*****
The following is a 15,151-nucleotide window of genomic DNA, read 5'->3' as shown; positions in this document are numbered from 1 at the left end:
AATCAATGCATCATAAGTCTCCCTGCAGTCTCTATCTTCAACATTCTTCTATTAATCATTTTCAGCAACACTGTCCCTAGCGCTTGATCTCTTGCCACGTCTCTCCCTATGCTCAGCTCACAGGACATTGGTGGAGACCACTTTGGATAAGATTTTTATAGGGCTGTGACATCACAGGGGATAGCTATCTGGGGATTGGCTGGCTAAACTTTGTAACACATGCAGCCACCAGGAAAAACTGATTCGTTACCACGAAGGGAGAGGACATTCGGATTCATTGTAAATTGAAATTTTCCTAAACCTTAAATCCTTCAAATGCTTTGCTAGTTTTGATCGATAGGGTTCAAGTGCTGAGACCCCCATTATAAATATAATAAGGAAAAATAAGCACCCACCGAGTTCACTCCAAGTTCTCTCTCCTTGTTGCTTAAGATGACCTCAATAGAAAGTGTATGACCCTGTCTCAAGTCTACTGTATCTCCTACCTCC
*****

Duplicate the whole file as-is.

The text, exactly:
The following is a 15,151-nucleotide window of genomic DNA, read 5'->3' as shown; positions in this document are numbered from 1 at the left end:
AATCAATGCATCATAAGTCTCCCTGCAGTCTCTATCTTCAACATTCTTCTATTAATCATTTTCAGCAACACTGTCCCTAGCGCTTGATCTCTTGCCACGTCTCTCCCTATGCTCAGCTCACAGGACATTGGTGGAGACCACTTTGGATAAGATTTTTATAGGGCTGTGACATCACAGGGGATAGCTATCTGGGGATTGGCTGGCTAAACTTTGTAACACATGCAGCCACCAGGAAAAACTGATTCGTTACCACGAAGGGAGAGGACATTCGGATTCATTGTAAATTGAAATTTTCCTAAACCTTAAATCCTTCAAATGCTTTGCTAGTTTTGATCGATAGGGTTCAAGTGCTGAGACCCCCATTATAAATATAATAAGGAAAAATAAGCACCCACCGAGTTCACTCCAAGTTCTCTCTCCTTGTTGCTTAAGATGACCTCAATAGAAAGTGTATGACCCTGTCTCAAGTCTACTGTATCTCCTACCTCC